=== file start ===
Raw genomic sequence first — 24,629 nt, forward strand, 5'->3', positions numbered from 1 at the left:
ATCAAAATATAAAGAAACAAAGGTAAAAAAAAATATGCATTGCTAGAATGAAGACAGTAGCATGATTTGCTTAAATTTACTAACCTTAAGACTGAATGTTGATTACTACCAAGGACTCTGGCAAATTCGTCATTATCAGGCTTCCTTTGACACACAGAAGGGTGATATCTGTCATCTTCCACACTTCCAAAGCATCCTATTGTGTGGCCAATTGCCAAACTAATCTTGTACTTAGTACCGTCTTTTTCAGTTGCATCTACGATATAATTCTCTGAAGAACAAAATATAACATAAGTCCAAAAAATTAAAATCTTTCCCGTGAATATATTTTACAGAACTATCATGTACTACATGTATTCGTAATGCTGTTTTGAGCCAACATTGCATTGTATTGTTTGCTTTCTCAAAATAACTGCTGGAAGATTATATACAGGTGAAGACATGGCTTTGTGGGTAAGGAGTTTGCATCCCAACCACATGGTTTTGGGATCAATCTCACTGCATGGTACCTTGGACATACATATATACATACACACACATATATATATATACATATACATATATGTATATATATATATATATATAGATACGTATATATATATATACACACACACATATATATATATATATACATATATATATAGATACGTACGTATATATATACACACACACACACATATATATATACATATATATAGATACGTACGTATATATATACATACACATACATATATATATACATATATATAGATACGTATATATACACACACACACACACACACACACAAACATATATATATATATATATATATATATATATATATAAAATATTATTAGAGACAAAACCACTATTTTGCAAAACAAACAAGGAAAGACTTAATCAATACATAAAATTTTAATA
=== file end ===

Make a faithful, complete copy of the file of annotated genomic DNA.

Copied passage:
Raw genomic sequence first — 24,629 nt, forward strand, 5'->3', positions numbered from 1 at the left:
ATCAAAATATAAAGAAACAAAGGTAAAAAAAAATATGCATTGCTAGAATGAAGACAGTAGCATGATTTGCTTAAATTTACTAACCTTAAGACTGAATGTTGATTACTACCAAGGACTCTGGCAAATTCGTCATTATCAGGCTTCCTTTGACACACAGAAGGGTGATATCTGTCATCTTCCACACTTCCAAAGCATCCTATTGTGTGGCCAATTGCCAAACTAATCTTGTACTTAGTACCGTCTTTTTCAGTTGCATCTACGATATAATTCTCTGAAGAACAAAATATAACATAAGTCCAAAAAATTAAAATCTTTCCCGTGAATATATTTTACAGAACTATCATGTACTACATGTATTCGTAATGCTGTTTTGAGCCAACATTGCATTGTATTGTTTGCTTTCTCAAAATAACTGCTGGAAGATTATATACAGGTGAAGACATGGCTTTGTGGGTAAGGAGTTTGCATCCCAACCACATGGTTTTGGGATCAATCTCACTGCATGGTACCTTGGACATACATATATACATACACACACATATATATATATACATATACATATATGTATATATATATATATATATAGATACGTATATATATATATACACACACACATATATATATATATATACATATATATATAGATACGTACGTATATATATACACACACACACACATATATATATACATATATATAGATACGTACGTATATATATACATACACATACATATATATATACATATATATAGATACGTATATATACACACACACACACACACACACACAAACATATATATATATATATATATATATATATATATATAAAATATTATTAGAGACAAAACCACTATTTTGCAAAACAAACAAGGAAAGACTTAATCAATACATAAAATTTTAATA